Description - The Kaua'i State Park System protects and preserves nine naturally and historically significant sites around the island. From the rugged Na Pali coast to a Russian-engineered fort, these parks protect diverse resources.
- Natural resources protected on Kaua'i include volcanic formations, waterfalls, rivers, rain forests, beaches and endangered bird habitat. Historical resources protected within the park system include traditional Hawaiian religious sites, Hawaiian alii birthing stones and a Russian fort. The parks provide public access to most all of these sites.
Recreation - Recreation at the state parks on Kaua'i ranges from scenic driving to backpacking on the Na Pali coast. Visitors can enjoy slogging through extreme terrain or walking along a sunny beach. Surfing, swimming, hiking, camping, picnicking, kayaking and boating are a few of the recreation opportunities available at state-administered sites on the shores and interior of Kauai.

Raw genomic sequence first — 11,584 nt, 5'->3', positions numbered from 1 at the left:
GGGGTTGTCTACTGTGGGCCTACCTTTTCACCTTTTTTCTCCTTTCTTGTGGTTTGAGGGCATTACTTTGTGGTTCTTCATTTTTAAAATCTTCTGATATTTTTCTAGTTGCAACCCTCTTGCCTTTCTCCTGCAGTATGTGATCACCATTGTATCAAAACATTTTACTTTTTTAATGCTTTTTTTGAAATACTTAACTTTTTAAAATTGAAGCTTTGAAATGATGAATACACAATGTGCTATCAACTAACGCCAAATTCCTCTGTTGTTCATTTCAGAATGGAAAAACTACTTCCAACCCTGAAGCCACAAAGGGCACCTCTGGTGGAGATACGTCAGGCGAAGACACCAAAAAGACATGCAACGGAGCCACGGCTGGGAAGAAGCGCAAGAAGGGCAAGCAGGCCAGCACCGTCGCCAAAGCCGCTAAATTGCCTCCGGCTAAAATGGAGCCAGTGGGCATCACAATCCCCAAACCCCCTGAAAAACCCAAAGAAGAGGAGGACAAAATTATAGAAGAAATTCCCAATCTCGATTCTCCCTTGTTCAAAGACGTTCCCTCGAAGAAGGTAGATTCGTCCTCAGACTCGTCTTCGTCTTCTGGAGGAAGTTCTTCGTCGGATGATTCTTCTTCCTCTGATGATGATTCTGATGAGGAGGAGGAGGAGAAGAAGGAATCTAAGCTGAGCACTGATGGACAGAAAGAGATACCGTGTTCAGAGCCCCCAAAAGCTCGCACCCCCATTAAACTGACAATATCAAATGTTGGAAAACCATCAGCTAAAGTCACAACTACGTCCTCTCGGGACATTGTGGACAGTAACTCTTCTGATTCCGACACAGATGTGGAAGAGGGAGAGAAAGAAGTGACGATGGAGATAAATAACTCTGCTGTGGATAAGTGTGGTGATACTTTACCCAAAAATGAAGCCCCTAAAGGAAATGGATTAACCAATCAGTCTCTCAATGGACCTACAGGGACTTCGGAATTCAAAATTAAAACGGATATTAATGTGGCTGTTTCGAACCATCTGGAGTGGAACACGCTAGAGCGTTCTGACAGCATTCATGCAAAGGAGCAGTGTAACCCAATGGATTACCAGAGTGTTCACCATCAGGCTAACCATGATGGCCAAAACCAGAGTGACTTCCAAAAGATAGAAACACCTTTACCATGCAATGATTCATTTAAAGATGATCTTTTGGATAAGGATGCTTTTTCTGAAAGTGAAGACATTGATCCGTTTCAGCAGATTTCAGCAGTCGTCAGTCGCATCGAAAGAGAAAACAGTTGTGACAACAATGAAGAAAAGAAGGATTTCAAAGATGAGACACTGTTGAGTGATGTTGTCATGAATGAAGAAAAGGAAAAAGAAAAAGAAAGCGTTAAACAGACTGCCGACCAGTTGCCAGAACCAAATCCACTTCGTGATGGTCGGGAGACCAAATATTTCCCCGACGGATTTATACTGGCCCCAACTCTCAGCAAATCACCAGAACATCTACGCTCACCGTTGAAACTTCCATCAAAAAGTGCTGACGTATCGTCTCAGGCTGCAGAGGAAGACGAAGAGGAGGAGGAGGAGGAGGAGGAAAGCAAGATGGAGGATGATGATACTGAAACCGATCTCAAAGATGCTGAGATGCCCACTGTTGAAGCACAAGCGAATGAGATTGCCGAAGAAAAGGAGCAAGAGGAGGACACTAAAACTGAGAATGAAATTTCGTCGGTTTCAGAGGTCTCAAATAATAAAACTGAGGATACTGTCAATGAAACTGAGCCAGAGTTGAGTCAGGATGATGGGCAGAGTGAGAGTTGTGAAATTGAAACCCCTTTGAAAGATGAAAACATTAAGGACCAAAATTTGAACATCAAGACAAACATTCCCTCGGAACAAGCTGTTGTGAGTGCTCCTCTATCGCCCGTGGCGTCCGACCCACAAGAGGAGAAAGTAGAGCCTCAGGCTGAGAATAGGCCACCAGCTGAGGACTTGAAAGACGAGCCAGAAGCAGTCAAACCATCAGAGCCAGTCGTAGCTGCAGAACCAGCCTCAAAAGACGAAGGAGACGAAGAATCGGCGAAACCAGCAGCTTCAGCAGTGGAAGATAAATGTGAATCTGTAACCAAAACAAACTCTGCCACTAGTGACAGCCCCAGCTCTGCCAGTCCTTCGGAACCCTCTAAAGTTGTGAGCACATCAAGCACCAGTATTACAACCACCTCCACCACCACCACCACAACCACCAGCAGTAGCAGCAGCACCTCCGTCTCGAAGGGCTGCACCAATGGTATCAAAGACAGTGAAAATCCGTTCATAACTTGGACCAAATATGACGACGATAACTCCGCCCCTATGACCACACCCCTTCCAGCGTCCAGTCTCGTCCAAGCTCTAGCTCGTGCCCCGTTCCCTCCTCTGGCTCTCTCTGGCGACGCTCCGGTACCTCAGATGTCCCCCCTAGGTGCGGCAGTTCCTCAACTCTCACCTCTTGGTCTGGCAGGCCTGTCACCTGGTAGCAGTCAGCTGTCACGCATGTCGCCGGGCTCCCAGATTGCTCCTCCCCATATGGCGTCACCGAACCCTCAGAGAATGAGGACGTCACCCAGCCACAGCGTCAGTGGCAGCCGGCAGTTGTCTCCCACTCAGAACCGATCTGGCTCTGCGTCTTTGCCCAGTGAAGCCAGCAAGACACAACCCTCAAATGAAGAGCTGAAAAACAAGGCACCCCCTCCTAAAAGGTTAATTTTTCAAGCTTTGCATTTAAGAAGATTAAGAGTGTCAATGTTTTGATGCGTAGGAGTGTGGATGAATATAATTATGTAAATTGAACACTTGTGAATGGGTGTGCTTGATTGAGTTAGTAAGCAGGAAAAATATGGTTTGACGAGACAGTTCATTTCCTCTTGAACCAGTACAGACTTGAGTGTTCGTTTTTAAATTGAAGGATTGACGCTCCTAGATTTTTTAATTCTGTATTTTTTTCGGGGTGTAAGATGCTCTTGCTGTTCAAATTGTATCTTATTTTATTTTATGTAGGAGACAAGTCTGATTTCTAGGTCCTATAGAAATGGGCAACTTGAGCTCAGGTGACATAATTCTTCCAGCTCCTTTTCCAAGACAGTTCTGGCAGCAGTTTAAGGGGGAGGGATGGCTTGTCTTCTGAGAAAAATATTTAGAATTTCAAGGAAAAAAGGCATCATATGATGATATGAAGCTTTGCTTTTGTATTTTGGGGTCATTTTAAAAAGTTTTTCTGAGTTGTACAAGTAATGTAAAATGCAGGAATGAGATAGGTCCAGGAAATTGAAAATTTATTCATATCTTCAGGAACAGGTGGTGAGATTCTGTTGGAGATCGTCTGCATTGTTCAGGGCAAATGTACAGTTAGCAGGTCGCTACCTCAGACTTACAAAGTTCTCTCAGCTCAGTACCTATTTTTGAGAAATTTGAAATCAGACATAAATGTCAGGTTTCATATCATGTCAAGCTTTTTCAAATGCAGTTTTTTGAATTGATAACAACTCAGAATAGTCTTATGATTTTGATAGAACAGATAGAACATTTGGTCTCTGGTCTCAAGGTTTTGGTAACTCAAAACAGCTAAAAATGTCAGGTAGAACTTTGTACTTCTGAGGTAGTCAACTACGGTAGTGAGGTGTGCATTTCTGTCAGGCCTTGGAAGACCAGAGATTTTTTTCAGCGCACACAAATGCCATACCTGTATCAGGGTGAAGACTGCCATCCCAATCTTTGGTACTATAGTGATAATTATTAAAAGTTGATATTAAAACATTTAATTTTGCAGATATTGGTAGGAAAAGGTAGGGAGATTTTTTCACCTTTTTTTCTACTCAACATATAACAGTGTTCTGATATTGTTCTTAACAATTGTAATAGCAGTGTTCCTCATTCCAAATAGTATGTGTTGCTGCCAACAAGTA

Climate - The climate on Kauai varies more with the terrain than the seasons. Generally, the coastal temperature changes little throughout the year with an annual average of 74 degrees F. The higher elevations of the interior of the island includes the wettest place on earth, Mt. Waialeale. This region averages higher than 4,000 feet and receives nearly 500 inches of rain. If your planning to camp in the higher elevations of Kauai, I recommend layers and rain gear. Temperatures drop four degrees F with every 1,000 feet gained in elevation.
The State Parks on Kauai are scattered throughout the island. See the individual park descriptions for locations.